Finally! It’s time to release the Freezing Rain Table Runner pattern. I originally designed this to be a quilt, in different colors than you see here. The original quilt design is called Liquid Sunshine and I hope to get that completed after the quilt pattern that is coming up next. Lupin at Modern Domestic asked if we could turn the idea into a table runner for the holidays and specifically asked for these colors as kind of a modern, winter theme. As it turns out, they worked together beautifully, even with my dislike of burgundy.
I designed this table runner for a class of students that had the concept of quilting down, but wanted to learn how to foundation paper piece. The idea behind the “square in a square” is to give an easy introduction with lots of repetition, but I wanted to give it just a little bit more with the squares turned at angles. The pattern also repeats the same blocks at different sizes so that, again, there is lots of repetition to really help the sewer get the concept down.
The pattern has step-by-step instructions to guide the beginner through the whole process. Think of it as a mini-class. It’s not just a “how to foundation paper piece” but more of a how to make this pattern specifically. The techniques you learn here will help you to approach different foundation paper piece projects in the future. For the pattern I suggest the use of a an Add-A-Quarter ruler which is been my friend in foundation paper piecing for a few years now. There is a great video here that shows exactly how to use the ruler, and it is the same technique I guide you through in the pattern for making the blocks.
Don’t have an Add-A-Quarter ruler? No problem, I also have a section dedicated to how to use your regular ruler in the same manner, to achieve the same result, but I really do recommend this ruler. They don’t cost very much, and make a world of difference.
I’m all about conservation in fabric usage, as well as the speediest route to an end product, and that’s exactly what this pattern will guide you through and teach you for future foundation paper pieced projects. Because there will be some of you that are interested in the pattern without the basics of foundation paper piecing, I’m also offering the pattern with just the foundation blocks for printing, as well as the instructions for assembling the table runner top, at a reduced price. In this second option you will need to know the fundamentals behind foundation paper piecing, as I don’t walk you through any of that.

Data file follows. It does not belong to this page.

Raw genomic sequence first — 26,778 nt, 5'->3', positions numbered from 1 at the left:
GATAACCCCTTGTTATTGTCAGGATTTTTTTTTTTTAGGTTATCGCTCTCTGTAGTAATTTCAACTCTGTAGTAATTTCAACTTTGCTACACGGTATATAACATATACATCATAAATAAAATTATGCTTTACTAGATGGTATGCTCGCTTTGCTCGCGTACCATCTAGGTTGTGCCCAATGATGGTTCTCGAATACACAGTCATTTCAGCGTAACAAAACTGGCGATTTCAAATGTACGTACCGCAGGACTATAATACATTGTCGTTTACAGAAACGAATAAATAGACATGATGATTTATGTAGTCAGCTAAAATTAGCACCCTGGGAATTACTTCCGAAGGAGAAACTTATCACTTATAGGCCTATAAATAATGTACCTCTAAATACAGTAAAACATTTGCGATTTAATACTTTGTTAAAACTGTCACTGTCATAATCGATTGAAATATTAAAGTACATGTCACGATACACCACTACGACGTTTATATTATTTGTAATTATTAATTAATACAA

The quilting on this piece was very simple, but had high impact. I did simple straight line quilting using various colors of thread that matched the fabrics in my top. I pinned my piece with safety pins and marked my center down the length of the piece with a Hera marker. I quilted one color at a time, quilting the length of the piece first and then with width, always quilting down the center first and then moving out to the edges. I added on the arm attachment to my walking foot to help me keep my lines straight as I stitched. I just eyed where I was going next with each line, randomly spacing them. Sometimes close together, sometimes further apart. Always working with one color at a time (meaning, I didn’t stitch a pink line and then switch thread and stitch a green line – I did all my pink quilting before moving on to the next color).